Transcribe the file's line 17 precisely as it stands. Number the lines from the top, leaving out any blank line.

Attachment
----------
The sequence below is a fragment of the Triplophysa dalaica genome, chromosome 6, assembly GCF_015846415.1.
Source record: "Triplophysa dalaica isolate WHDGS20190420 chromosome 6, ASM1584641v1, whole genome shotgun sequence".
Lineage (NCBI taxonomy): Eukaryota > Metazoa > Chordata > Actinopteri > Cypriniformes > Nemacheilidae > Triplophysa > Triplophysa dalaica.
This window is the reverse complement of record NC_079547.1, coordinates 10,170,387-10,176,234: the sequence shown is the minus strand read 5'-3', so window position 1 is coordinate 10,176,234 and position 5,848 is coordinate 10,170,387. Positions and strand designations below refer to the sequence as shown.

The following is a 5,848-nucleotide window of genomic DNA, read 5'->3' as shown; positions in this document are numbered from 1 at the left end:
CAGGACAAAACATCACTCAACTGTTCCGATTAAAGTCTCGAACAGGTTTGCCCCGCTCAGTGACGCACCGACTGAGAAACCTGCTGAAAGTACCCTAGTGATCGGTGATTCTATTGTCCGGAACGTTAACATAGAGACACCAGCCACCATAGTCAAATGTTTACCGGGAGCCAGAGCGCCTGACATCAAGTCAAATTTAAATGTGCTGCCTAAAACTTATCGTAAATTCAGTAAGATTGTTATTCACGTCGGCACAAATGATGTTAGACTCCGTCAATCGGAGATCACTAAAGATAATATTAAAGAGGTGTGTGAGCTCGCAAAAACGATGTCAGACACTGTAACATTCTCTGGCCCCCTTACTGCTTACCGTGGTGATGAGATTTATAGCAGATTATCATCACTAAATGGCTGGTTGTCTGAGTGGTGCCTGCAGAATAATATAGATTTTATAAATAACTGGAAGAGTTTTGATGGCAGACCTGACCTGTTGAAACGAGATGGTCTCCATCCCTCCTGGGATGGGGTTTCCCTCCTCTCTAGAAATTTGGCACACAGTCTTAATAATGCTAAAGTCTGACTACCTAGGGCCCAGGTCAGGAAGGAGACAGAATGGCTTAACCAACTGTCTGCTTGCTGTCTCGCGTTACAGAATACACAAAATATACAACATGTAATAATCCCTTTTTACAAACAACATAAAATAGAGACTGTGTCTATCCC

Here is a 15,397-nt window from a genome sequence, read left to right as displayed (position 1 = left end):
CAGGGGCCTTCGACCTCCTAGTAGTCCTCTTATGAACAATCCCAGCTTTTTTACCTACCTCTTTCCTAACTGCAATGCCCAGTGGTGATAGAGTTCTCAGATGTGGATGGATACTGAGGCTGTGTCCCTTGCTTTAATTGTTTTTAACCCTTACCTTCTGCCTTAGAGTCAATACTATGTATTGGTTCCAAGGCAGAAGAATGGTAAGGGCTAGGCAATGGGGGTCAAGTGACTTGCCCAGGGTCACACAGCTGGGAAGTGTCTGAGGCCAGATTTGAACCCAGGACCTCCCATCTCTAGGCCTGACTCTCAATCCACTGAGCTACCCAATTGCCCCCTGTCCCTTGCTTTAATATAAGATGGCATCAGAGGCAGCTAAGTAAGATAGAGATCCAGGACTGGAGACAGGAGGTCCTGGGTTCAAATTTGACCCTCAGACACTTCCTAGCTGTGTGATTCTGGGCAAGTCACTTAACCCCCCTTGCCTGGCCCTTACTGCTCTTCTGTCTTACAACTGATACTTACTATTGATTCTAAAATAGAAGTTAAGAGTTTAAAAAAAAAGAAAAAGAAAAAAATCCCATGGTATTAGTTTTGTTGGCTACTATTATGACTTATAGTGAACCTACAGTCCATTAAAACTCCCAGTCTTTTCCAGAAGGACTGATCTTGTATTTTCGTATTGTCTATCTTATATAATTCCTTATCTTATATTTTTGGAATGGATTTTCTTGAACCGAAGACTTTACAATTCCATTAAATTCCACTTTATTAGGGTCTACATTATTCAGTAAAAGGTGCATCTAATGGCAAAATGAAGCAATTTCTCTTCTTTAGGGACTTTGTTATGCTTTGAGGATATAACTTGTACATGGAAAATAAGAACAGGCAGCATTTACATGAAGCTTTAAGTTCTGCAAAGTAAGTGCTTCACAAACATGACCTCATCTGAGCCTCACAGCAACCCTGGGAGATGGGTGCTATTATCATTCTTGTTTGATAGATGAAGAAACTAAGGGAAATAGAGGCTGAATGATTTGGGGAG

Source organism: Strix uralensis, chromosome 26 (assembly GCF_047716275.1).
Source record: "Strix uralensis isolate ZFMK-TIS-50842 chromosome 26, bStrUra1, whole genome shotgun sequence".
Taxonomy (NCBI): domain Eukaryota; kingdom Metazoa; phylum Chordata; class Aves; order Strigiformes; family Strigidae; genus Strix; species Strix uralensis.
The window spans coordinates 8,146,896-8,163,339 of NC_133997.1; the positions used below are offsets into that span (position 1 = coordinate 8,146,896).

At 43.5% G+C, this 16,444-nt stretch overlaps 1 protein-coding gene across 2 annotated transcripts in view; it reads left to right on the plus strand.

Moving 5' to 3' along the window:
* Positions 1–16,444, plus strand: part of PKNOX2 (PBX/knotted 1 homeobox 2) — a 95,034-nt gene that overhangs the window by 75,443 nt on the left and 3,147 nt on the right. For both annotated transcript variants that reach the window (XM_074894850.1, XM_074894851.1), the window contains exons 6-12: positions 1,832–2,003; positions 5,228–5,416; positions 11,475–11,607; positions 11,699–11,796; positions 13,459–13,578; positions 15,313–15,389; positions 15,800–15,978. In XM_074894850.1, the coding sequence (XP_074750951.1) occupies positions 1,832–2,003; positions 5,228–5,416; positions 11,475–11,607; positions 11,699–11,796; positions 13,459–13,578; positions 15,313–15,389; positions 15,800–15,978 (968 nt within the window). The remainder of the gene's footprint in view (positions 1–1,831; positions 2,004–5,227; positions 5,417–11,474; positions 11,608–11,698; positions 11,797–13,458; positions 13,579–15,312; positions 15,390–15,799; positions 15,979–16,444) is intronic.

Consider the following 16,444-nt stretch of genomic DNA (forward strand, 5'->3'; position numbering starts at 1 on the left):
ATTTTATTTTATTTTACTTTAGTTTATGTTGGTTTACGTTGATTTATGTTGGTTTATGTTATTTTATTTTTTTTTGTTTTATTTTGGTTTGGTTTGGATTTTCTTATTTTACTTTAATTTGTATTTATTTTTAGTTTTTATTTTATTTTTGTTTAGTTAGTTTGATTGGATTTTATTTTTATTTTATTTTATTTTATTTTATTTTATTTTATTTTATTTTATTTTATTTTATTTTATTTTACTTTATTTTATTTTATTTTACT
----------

ATTTTATTTTATTTTACTTTAGTTTATGTTGGTTTACGTTGATTTATGTTGGTTTATGTTATTTTATTTTTTTTTGTTTTATTTTGGTTTGGTTTGGATTTTCTTATTTTACTTTAATTTGTATTTATTTTTAGTTTTTATTTTATTTTTGTTTAGTTAGTTTGATTGGATTTTATTTTTATTTTATTTTATTTTATTTTATTTTATTTTATTTTATTTTATTTTATTTTATTTTATTTTACTTTATTTTATTTTATTTTACT